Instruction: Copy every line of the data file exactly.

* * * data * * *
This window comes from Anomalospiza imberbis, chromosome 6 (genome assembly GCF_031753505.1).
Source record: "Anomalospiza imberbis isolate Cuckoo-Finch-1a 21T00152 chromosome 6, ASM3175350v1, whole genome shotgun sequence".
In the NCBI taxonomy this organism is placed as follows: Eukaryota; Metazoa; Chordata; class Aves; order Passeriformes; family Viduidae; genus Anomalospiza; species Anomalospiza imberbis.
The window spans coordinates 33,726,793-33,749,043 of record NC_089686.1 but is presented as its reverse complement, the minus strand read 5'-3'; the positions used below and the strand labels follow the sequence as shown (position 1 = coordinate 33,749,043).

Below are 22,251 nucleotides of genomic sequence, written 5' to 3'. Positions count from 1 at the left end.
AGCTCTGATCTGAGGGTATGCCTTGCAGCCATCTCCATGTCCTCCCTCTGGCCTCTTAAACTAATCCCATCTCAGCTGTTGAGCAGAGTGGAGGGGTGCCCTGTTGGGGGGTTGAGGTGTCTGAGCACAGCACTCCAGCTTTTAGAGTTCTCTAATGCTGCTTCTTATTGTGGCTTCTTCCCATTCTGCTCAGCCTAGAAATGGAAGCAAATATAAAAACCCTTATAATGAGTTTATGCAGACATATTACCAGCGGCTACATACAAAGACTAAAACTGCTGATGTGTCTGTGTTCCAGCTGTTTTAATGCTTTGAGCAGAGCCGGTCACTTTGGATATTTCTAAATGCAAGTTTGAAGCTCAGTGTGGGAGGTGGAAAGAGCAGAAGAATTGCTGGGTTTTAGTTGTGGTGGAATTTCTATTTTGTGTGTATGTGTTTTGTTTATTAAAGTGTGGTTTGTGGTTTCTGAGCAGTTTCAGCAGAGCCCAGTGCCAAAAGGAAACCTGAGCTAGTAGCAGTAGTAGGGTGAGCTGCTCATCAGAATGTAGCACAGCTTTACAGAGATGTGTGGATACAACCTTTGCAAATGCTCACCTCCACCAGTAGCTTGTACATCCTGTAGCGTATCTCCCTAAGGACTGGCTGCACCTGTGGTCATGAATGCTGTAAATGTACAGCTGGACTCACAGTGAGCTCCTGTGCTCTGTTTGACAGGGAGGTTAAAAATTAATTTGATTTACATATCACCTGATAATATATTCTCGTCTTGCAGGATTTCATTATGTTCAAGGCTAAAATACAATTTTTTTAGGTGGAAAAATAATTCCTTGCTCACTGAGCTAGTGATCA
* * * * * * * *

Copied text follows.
This window comes from Anomalospiza imberbis, chromosome 6 (genome assembly GCF_031753505.1).
Source record: "Anomalospiza imberbis isolate Cuckoo-Finch-1a 21T00152 chromosome 6, ASM3175350v1, whole genome shotgun sequence".
In the NCBI taxonomy this organism is placed as follows: Eukaryota; Metazoa; Chordata; class Aves; order Passeriformes; family Viduidae; genus Anomalospiza; species Anomalospiza imberbis.
The window spans coordinates 33,726,793-33,749,043 of record NC_089686.1 but is presented as its reverse complement, the minus strand read 5'-3'; the positions used below and the strand labels follow the sequence as shown (position 1 = coordinate 33,749,043).

Below are 22,251 nucleotides of genomic sequence, written 5' to 3'. Positions count from 1 at the left end.
AGCTCTGATCTGAGGGTATGCCTTGCAGCCATCTCCATGTCCTCCCTCTGGCCTCTTAAACTAATCCCATCTCAGCTGTTGAGCAGAGTGGAGGGGTGCCCTGTTGGGGGGTTGAGGTGTCTGAGCACAGCACTCCAGCTTTTAGAGTTCTCTAATGCTGCTTCTTATTGTGGCTTCTTCCCATTCTGCTCAGCCTAGAAATGGAAGCAAATATAAAAACCCTTATAATGAGTTTATGCAGACATATTACCAGCGGCTACATACAAAGACTAAAACTGCTGATGTGTCTGTGTTCCAGCTGTTTTAATGCTTTGAGCAGAGCCGGTCACTTTGGATATTTCTAAATGCAAGTTTGAAGCTCAGTGTGGGAGGTGGAAAGAGCAGAAGAATTGCTGGGTTTTAGTTGTGGTGGAATTTCTATTTTGTGTGTATGTGTTTTGTTTATTAAAGTGTGGTTTGTGGTTTCTGAGCAGTTTCAGCAGAGCCCAGTGCCAAAAGGAAACCTGAGCTAGTAGCAGTAGTAGGGTGAGCTGCTCATCAGAATGTAGCACAGCTTTACAGAGATGTGTGGATACAACCTTTGCAAATGCTCACCTCCACCAGTAGCTTGTACATCCTGTAGCGTATCTCCCTAAGGACTGGCTGCACCTGTGGTCATGAATGCTGTAAATGTACAGCTGGACTCACAGTGAGCTCCTGTGCTCTGTTTGACAGGGAGGTTAAAAATTAATTTGATTTACATATCACCTGATAATATATTCTCGTCTTGCAGGATTTCATTATGTTCAAGGCTAAAATACAATTTTTTTAGGTGGAAAAATAATTCCTTGCTCACTGAGCTAGTGATCA